The EndUp at 401 6th Street

With plans for the development of an eight-story building on the parcel across the street having already been submitted to Planning, the three-story building which has long been home to the EndUp at 6th and Harrison is now on the market for $5,200,000, including the parcel in red next door.

401 6th Street Site

While the listing for the 401 6th Street site touts “a long term, financially sound tenant” which “has been a San Francisco staple for over 40 years and possesses one of the city’s most rare liquor license, a Type 48 with after hour permits,” it does not specially note how much time the EndUp currently has left on its lease.

The marketing materials for the building do note, however, an “upper level development opportunity.”  A request to convert the upper two floors of the building which is zoned for “service, arts and light industrial use” into a restaurant was rejected 30 years ago due to a lack of off-street parking.

401 6th Street Upper Floor

Offers for the building are due next month.

40 thoughts on “Could It Be End Of Days For The Iconic EndUp Nightclub?”
  1. Oh man, I hope the Endup stays. A lot of late nights (well, early mornings) there. I’m a little (okay, a lot) too old for the place now, but I’d hate to lose another great place for the younger crowd. It can’t all just be staring at laptops on tech buses and eating dinner at the latest overpriced eatery in the Mission, can it?

  2. No way this pencils at $5.2M without a major redevelopment effort. Hard to believe the existing club will survive if the building sells, no matter what the buyer or broker says.

  3. Tear it down. Build some new housing at this location. The Endup can always move to a new location, if the patrons will follow.

    It’s a new day. Cities change. And yes, btw, I spent many weekends there til the late morning hours with friends dancing and carrying on, including the Jockey shorts dance contest; which I never actually won.

  4. “The End Up can always move to a new location.” Really? Where? The End Up has just the freeway behind it. Few places in the City have no neighbors behind them, and it’s very unlikely any neighborhood would allow a new, large, indoor/outdoor, all-night venue.

    1. Oh I have no idea. I’m not a magician. Clubs move around and survive in NY, London, LA and Paris. Why not here?

      1. Because live music is vilified in San Francisco and cabaret licenses are difficult to get in 99.9% of San Fran neighborhoods.

        1. The Chapel is a new venue and a very good one too. Mighty is new and I have not been there, but hear that it is good. I am sure that there are others.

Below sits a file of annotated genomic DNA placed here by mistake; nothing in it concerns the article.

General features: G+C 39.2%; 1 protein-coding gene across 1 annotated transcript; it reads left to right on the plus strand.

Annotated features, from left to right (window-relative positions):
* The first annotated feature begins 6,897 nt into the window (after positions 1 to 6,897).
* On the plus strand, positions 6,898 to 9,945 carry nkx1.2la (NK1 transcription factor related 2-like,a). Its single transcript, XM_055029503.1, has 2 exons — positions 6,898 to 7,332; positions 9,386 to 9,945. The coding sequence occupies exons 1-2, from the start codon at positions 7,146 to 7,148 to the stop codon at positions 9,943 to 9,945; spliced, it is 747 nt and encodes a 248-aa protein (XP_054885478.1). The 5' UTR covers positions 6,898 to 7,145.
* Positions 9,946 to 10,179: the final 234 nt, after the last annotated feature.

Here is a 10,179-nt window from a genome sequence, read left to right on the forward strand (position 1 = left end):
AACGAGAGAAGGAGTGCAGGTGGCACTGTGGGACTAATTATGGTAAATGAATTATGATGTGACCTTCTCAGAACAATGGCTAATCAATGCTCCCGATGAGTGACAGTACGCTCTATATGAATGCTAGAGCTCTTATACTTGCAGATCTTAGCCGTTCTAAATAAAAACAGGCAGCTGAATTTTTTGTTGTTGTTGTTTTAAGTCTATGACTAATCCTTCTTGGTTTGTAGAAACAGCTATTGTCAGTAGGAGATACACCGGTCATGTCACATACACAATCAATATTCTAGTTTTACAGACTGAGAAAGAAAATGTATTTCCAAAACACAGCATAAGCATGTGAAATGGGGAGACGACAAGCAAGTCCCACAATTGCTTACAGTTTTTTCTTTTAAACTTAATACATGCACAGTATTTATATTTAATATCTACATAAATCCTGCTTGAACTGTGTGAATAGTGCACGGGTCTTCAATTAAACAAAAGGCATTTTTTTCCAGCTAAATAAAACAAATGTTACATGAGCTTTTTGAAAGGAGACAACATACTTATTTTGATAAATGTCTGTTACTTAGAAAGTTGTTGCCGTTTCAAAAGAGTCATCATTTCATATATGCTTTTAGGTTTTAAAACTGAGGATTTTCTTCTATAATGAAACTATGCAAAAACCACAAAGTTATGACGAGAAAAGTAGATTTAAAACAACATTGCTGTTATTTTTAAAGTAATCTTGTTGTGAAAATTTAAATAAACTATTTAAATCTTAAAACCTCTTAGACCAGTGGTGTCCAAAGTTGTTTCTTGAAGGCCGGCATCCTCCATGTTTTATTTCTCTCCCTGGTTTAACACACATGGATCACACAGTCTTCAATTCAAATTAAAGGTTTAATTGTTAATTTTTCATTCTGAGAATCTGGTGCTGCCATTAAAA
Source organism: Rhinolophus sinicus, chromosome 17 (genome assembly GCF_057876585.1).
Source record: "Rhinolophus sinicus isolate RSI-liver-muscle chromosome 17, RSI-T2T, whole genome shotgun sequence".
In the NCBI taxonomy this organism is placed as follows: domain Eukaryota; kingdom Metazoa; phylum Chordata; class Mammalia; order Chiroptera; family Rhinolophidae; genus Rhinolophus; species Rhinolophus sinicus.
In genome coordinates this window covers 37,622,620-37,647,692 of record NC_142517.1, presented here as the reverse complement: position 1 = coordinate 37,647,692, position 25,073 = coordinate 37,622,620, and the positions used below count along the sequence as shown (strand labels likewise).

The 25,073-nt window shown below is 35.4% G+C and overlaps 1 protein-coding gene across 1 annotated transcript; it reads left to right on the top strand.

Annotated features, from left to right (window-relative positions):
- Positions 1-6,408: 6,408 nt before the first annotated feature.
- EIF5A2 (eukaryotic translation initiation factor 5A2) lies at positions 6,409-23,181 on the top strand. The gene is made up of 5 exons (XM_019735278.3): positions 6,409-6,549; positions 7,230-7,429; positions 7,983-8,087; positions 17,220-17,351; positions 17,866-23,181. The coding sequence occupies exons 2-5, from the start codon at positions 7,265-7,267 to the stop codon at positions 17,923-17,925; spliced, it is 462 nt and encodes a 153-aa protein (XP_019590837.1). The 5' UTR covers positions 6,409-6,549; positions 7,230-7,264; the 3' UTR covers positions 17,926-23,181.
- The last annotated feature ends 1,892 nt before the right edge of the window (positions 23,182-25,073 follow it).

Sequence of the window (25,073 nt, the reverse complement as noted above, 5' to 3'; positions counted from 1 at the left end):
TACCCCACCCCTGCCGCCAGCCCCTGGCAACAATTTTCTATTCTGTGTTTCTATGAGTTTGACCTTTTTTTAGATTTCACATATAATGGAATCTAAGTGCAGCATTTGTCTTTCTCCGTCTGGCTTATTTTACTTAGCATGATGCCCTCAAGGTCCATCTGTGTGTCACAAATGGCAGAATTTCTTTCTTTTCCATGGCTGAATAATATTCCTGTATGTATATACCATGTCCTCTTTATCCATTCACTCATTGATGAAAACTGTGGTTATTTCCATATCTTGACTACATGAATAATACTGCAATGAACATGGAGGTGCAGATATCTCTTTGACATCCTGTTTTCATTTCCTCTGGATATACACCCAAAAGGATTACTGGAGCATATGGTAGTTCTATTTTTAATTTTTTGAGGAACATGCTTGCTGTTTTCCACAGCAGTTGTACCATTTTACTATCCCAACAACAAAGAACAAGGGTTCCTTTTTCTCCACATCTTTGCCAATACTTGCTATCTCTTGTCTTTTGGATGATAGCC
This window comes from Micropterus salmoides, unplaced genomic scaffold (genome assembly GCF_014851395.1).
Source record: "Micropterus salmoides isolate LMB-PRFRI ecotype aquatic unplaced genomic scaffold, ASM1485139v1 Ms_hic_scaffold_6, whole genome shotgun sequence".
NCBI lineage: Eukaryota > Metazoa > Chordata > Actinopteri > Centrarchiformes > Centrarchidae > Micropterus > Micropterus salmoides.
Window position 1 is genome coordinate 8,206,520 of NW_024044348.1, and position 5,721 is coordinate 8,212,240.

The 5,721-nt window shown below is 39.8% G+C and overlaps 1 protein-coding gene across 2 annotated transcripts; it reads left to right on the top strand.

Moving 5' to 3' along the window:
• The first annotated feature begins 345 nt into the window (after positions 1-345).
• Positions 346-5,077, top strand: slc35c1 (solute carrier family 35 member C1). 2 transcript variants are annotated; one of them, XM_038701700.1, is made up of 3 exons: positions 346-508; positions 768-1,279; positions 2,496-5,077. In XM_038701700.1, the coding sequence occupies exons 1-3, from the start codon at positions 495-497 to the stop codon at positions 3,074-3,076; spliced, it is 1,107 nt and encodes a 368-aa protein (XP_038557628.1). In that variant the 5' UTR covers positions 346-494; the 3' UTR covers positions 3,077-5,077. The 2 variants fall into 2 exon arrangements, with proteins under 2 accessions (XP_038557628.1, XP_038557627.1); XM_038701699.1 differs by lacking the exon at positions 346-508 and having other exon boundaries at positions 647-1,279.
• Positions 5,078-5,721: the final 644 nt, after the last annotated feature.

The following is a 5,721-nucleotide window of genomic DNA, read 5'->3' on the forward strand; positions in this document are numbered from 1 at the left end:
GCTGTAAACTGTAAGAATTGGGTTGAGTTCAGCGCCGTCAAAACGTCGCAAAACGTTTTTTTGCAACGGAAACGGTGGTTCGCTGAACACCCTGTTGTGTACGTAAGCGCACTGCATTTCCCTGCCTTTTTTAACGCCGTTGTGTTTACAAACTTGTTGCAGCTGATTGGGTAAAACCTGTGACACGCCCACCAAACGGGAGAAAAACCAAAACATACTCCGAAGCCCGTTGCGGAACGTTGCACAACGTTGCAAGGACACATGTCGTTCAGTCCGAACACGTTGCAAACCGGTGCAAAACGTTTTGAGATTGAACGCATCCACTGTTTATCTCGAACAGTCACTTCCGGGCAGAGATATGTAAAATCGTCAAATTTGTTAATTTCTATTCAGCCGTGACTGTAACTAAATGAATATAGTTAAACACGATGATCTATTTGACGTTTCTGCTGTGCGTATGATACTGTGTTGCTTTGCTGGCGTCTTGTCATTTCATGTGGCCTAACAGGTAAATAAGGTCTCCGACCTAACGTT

5. I hope that the End Up gets some protection so it can continue at the current location , plus approvals for the upper floors to be improved

  6. It can move out to Bayshore, plenty of large warehouse spaces to accommodate a night club, and the area is up and coming with the younger crowd.

    1. Not really, the younger crowd has mostly decided to head east instead of south. Young people from SF move to Temescal / Portland / LA in that order now

      1. Silver Lake, Venice and the south end of Santa Monica are home to a huge number of my friends who left San Francisco. The people who left tended to not be in Tech, are younger than 35, and were more involved in the Arts or Education. Most of the people I know that are still in the city are much older, were able to buy here back in the 90s and who no longer go out to clubs. A recent trip to West Hollywood reminded me of how crowded streets can be at 2am when bars and clubs close. 2am here in this city is a ghost town by comparison. We were actually stuck in a traffic jam on Sunset Blvd at 2:30am heading back to our hotel near Westwood.

        1. I can’t imagine people move to Silver Lake now, more like Echo Park but really they move to Highland Park. San Francisco isn’t dead yet, the Mission is still fairly interesting. I’ll say in 5 years the Mission will be devoid of the bars that defined it for me, Docs, Makeout Room, Latin American Club, Pops (arguably gone), Phone Booth, Benders (yea it’s newer). The people who would have moved to the Mission when I did, will move to Oakland / Portland / LA. Probably Portland though, next up on the hipster train is likely to be Detroit and Pittsburgh (laugh now, you’ll see in 5 years).

        2. Funny you say that, I’m actually leaving the Bay Area for Santa Monica, Venice area. Looks like I’ll be in good company down there!

          1. Take a stroll down Abbot Kinney by all the cafes, galleries, and stores (which are not chain stores btw) and you will think you are in San Francisco, but with better weather. No district in SF, including Hayes Valley, has a more interesting collection of shops, bars and restaurants. Good Luck Jacko!

          2. Santa Monica has its charms, but it’s now just as expensive as SF and much of it is anything but funky and/or hip. I’m thinking about the McMansions that predominantly fill the lots north of Montana or the 3rd St promenade, which has the typical upscale chains. Ocean Park and Sunset Park got very expensive in the run-up after the crash. It’s not for the artsy or for educators these days unless they have some other source of income.